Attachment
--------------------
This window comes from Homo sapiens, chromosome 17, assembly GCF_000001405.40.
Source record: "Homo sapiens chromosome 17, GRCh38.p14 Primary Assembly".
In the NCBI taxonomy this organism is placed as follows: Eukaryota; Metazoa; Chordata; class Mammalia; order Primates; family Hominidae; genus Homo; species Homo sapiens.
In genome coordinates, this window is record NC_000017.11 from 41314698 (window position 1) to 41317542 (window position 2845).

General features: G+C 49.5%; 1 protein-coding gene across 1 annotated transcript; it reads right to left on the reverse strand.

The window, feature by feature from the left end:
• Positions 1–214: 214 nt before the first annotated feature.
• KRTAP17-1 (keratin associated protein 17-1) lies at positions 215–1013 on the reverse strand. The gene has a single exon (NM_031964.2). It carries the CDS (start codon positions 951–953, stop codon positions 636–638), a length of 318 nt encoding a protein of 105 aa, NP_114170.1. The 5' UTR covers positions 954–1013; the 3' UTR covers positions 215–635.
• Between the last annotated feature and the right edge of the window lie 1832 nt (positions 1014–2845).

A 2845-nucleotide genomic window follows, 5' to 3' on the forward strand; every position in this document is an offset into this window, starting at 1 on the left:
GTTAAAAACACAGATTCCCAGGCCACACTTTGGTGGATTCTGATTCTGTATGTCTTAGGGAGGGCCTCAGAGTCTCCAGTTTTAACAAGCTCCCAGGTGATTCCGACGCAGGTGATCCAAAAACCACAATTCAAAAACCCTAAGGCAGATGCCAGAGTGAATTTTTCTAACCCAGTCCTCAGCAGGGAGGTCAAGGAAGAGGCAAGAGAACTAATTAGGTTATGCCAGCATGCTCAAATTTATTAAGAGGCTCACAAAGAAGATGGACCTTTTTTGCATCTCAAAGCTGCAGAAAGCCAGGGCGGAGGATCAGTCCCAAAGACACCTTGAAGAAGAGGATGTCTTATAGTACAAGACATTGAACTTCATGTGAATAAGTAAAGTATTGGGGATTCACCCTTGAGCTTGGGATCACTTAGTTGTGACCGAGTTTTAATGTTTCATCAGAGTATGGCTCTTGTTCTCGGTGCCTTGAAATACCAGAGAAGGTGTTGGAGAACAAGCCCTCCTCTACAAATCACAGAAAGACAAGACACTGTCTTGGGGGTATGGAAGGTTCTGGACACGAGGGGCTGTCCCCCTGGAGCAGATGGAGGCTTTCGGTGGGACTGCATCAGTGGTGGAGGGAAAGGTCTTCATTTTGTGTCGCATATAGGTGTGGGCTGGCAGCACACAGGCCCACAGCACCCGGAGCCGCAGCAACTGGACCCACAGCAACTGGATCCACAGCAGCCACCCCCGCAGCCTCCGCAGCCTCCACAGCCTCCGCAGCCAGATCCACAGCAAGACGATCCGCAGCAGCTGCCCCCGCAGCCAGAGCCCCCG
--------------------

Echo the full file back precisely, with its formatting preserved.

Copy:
This window comes from Homo sapiens, chromosome 17, assembly GCF_000001405.40.
Source record: "Homo sapiens chromosome 17, GRCh38.p14 Primary Assembly".
In the NCBI taxonomy this organism is placed as follows: Eukaryota; Metazoa; Chordata; class Mammalia; order Primates; family Hominidae; genus Homo; species Homo sapiens.
In genome coordinates, this window is record NC_000017.11 from 41314698 (window position 1) to 41317542 (window position 2845).

General features: G+C 49.5%; 1 protein-coding gene across 1 annotated transcript; it reads right to left on the reverse strand.

The window, feature by feature from the left end:
• Positions 1–214: 214 nt before the first annotated feature.
• KRTAP17-1 (keratin associated protein 17-1) lies at positions 215–1013 on the reverse strand. The gene has a single exon (NM_031964.2). It carries the CDS (start codon positions 951–953, stop codon positions 636–638), a length of 318 nt encoding a protein of 105 aa, NP_114170.1. The 5' UTR covers positions 954–1013; the 3' UTR covers positions 215–635.
• Between the last annotated feature and the right edge of the window lie 1832 nt (positions 1014–2845).

A 2845-nucleotide genomic window follows, 5' to 3' on the forward strand; every position in this document is an offset into this window, starting at 1 on the left:
GTTAAAAACACAGATTCCCAGGCCACACTTTGGTGGATTCTGATTCTGTATGTCTTAGGGAGGGCCTCAGAGTCTCCAGTTTTAACAAGCTCCCAGGTGATTCCGACGCAGGTGATCCAAAAACCACAATTCAAAAACCCTAAGGCAGATGCCAGAGTGAATTTTTCTAACCCAGTCCTCAGCAGGGAGGTCAAGGAAGAGGCAAGAGAACTAATTAGGTTATGCCAGCATGCTCAAATTTATTAAGAGGCTCACAAAGAAGATGGACCTTTTTTGCATCTCAAAGCTGCAGAAAGCCAGGGCGGAGGATCAGTCCCAAAGACACCTTGAAGAAGAGGATGTCTTATAGTACAAGACATTGAACTTCATGTGAATAAGTAAAGTATTGGGGATTCACCCTTGAGCTTGGGATCACTTAGTTGTGACCGAGTTTTAATGTTTCATCAGAGTATGGCTCTTGTTCTCGGTGCCTTGAAATACCAGAGAAGGTGTTGGAGAACAAGCCCTCCTCTACAAATCACAGAAAGACAAGACACTGTCTTGGGGGTATGGAAGGTTCTGGACACGAGGGGCTGTCCCCCTGGAGCAGATGGAGGCTTTCGGTGGGACTGCATCAGTGGTGGAGGGAAAGGTCTTCATTTTGTGTCGCATATAGGTGTGGGCTGGCAGCACACAGGCCCACAGCACCCGGAGCCGCAGCAACTGGACCCACAGCAACTGGATCCACAGCAGCCACCCCCGCAGCCTCCGCAGCCTCCACAGCCTCCGCAGCCAGATCCACAGCAAGACGATCCGCAGCAGCTGCCCCCGCAGCCAGAGCCCCCG